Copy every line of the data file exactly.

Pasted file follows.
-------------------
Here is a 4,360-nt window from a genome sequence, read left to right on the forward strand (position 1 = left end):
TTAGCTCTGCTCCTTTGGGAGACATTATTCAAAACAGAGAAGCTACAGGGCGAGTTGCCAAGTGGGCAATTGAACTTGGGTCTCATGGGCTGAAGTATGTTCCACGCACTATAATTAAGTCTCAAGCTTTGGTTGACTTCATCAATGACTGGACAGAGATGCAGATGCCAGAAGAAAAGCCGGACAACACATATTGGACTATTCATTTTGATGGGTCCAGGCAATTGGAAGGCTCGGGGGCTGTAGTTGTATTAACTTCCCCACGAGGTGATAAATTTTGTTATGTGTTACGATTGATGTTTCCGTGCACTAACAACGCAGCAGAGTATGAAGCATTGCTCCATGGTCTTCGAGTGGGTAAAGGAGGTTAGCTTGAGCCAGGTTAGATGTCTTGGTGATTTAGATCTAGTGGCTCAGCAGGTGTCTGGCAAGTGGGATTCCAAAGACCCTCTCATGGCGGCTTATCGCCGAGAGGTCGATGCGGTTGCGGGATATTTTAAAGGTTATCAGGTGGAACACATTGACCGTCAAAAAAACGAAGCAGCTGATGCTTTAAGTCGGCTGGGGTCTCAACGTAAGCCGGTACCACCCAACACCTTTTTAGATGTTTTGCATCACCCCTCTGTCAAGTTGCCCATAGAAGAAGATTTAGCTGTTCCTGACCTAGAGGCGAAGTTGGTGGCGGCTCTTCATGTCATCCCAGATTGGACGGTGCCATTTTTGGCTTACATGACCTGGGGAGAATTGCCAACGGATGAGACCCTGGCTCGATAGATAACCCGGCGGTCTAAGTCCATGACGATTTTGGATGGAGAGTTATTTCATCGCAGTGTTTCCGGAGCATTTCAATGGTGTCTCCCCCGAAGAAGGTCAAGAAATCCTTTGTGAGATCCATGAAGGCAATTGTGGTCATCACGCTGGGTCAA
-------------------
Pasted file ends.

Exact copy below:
Here is a 4,360-nt window from a genome sequence, read left to right on the forward strand (position 1 = left end):
TTAGCTCTGCTCCTTTGGGAGACATTATTCAAAACAGAGAAGCTACAGGGCGAGTTGCCAAGTGGGCAATTGAACTTGGGTCTCATGGGCTGAAGTATGTTCCACGCACTATAATTAAGTCTCAAGCTTTGGTTGACTTCATCAATGACTGGACAGAGATGCAGATGCCAGAAGAAAAGCCGGACAACACATATTGGACTATTCATTTTGATGGGTCCAGGCAATTGGAAGGCTCGGGGGCTGTAGTTGTATTAACTTCCCCACGAGGTGATAAATTTTGTTATGTGTTACGATTGATGTTTCCGTGCACTAACAACGCAGCAGAGTATGAAGCATTGCTCCATGGTCTTCGAGTGGGTAAAGGAGGTTAGCTTGAGCCAGGTTAGATGTCTTGGTGATTTAGATCTAGTGGCTCAGCAGGTGTCTGGCAAGTGGGATTCCAAAGACCCTCTCATGGCGGCTTATCGCCGAGAGGTCGATGCGGTTGCGGGATATTTTAAAGGTTATCAGGTGGAACACATTGACCGTCAAAAAAACGAAGCAGCTGATGCTTTAAGTCGGCTGGGGTCTCAACGTAAGCCGGTACCACCCAACACCTTTTTAGATGTTTTGCATCACCCCTCTGTCAAGTTGCCCATAGAAGAAGATTTAGCTGTTCCTGACCTAGAGGCGAAGTTGGTGGCGGCTCTTCATGTCATCCCAGATTGGACGGTGCCATTTTTGGCTTACATGACCTGGGGAGAATTGCCAACGGATGAGACCCTGGCTCGATAGATAACCCGGCGGTCTAAGTCCATGACGATTTTGGATGGAGAGTTATTTCATCGCAGTGTTTCCGGAGCATTTCAATGGTGTCTCCCCCGAAGAAGGTCAAGAAATCCTTTGTGAGATCCATGAAGGCAATTGTGGTCATCACGCTGGGTCAA